Albert Uderzo, long time illustrator of Asterix et Obelix

French artist Albert Uderzo, co-creator of the popular Asterix the Gaul cartoon, has died at the age of 92.   “Albert Uderzo died in his sleep at his home in Neuilly, after a heart attack that was not linked to the coronavirus,” his son-in-law Bernard de Choisy told the AFP ( Agence France-Presse ).

In 1959 Uderzo and writer René Goscinny co-created Asterix, a plucky little Gaul who fought Julius Caesar and his Roman legions, with the help of his hulking friend Obelix.  After Goscinny died in 1977, Uderzo took over writing duties as well as illustrating.  Over the last half-century, Asterix the Gaul has found fans world-wide, in books, cartoons and live-action movies.

Albert Uderzo retired from drawing Asterix in 2011, and turned over artistic duties to a younger artist. Uderzo and Rene Goscinny had been asked by a children’s magazine to come up with a new character that reflected French culture.

left to right, Gérard Depardieu  as Obelix, Monica Bellucci as Cleopatra, and Christian Clavier as Asterix in Asterix and Obelix Meets Cleopatra {image via Centre National du Cinéma et de l’Image Animée }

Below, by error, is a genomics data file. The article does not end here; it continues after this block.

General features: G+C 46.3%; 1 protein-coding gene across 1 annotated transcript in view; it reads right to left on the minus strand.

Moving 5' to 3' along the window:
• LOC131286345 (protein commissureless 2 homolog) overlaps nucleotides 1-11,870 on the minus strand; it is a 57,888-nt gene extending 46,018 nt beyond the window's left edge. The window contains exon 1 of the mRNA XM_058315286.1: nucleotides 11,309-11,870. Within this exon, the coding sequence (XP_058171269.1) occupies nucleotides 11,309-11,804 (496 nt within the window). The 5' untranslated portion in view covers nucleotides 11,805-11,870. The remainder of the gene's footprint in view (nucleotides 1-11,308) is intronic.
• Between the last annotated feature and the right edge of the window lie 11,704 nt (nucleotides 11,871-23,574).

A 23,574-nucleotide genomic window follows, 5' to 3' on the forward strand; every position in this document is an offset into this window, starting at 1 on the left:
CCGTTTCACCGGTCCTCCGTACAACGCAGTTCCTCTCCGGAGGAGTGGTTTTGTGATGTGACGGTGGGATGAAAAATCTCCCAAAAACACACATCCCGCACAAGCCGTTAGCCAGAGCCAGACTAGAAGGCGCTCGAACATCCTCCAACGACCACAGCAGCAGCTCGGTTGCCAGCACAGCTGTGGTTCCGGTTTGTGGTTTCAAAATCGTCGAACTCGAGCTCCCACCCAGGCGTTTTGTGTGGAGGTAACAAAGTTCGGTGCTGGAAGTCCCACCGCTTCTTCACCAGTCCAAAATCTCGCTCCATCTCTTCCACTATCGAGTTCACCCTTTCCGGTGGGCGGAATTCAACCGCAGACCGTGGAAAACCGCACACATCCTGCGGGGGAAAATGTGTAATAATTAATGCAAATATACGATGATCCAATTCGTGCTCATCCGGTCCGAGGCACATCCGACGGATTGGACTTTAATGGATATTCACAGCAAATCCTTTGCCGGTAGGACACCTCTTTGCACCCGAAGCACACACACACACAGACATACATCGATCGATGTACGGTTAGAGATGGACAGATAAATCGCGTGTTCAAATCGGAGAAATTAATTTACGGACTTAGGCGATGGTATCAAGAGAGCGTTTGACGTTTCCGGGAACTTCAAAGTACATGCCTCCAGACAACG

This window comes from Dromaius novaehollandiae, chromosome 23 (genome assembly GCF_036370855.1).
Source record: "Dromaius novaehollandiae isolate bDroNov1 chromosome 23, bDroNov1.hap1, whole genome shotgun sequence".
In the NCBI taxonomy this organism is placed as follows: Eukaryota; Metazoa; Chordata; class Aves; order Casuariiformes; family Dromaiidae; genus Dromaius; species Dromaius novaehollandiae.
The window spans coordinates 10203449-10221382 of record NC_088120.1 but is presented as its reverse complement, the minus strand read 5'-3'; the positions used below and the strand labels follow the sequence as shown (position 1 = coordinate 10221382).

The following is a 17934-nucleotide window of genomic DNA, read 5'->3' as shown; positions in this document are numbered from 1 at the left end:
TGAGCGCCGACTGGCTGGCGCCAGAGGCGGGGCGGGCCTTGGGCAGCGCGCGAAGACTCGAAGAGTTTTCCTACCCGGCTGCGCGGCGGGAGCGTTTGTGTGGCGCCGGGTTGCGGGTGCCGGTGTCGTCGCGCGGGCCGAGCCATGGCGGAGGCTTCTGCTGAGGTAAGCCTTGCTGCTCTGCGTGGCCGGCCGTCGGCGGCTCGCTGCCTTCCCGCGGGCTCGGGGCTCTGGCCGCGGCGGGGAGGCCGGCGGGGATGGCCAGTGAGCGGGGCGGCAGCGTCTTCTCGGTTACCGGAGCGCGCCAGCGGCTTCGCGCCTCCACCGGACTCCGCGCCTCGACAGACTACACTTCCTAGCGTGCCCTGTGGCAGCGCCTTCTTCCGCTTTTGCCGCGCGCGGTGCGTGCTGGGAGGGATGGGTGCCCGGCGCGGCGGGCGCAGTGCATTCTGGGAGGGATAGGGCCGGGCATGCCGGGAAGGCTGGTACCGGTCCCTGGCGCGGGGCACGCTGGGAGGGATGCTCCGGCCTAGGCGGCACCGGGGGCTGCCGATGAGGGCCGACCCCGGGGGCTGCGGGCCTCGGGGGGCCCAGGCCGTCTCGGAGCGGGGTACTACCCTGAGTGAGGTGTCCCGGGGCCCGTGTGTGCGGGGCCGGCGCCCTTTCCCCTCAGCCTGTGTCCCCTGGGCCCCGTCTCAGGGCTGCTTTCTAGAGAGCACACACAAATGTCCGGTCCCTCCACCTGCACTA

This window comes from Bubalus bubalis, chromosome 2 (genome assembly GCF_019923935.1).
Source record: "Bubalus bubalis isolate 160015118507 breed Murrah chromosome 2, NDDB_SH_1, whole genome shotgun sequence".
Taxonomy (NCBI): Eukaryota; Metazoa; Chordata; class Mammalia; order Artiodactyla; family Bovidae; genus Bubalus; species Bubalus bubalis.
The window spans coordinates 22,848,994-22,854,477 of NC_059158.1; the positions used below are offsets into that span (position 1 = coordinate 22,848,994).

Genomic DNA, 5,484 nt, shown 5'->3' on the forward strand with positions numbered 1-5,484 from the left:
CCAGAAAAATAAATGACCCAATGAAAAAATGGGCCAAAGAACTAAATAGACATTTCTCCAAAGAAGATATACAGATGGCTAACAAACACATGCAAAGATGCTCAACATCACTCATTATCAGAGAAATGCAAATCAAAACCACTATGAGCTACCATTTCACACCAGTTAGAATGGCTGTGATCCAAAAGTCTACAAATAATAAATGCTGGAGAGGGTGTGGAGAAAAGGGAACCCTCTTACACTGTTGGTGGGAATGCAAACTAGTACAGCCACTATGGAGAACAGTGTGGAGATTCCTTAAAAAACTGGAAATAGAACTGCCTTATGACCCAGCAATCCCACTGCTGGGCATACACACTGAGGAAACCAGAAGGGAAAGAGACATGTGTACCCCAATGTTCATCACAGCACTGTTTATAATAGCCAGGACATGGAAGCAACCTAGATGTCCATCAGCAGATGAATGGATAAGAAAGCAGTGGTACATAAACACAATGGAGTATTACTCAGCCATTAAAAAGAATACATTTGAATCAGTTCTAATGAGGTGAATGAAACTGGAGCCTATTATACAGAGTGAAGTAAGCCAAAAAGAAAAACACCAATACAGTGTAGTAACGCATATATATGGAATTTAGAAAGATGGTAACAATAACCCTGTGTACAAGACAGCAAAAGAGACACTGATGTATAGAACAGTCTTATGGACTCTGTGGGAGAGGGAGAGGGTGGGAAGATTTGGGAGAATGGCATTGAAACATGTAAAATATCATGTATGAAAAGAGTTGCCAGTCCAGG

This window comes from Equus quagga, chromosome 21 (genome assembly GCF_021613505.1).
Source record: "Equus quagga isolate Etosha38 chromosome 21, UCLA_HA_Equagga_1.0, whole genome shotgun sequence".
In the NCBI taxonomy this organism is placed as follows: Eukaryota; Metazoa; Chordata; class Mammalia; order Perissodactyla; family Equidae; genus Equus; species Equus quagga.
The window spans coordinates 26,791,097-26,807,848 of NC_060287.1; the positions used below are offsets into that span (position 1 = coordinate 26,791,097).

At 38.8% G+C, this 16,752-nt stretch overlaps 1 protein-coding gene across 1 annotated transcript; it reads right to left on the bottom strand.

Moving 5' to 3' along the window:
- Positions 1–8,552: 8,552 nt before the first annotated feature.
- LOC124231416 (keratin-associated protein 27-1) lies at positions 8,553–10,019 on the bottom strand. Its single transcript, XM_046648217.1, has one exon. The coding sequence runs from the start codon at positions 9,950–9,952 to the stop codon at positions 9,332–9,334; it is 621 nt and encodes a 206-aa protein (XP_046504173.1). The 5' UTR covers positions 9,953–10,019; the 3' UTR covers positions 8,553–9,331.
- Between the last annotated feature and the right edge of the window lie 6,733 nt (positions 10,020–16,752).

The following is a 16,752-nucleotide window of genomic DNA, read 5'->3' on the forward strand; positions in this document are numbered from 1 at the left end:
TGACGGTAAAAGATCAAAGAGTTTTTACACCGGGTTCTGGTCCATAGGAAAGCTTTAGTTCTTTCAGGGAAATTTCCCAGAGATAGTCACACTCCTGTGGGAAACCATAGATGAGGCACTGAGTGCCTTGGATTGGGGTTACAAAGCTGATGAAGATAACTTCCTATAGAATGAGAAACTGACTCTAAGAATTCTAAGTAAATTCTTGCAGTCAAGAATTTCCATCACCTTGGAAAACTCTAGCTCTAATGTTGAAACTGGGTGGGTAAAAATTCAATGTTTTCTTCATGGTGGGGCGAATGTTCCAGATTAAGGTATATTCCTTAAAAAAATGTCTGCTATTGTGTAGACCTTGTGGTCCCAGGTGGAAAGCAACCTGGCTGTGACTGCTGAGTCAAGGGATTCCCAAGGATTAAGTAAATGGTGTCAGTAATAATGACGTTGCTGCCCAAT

Over 370 million Asterix books have been sold worldwide, and the series has been translated into more than one hundred languages.

Dogmatix missing the Master – photograph by Karina Montgomery Walsh


Susan Macdonald
Susan Macdonald

Susan Macdonald is the author of the children’s book “R is for Renaissance Faire”, as well as 26 short stories, mostly fantasy in “Alternative Truths”, “Swords and Sorceress #30”, Swords &Sorceries Vols. 1, 2, & 5, “Cat Tails” “Under Western Stars”, and “Knee-High Drummond and the Durango Kid”. Her articles have appeared on’s web site, in The Inquisitr, and in The Millington Star. She enjoys Renaissance Faires (see book above), science fiction conventions,  Highland Games, and Native American pow-wows.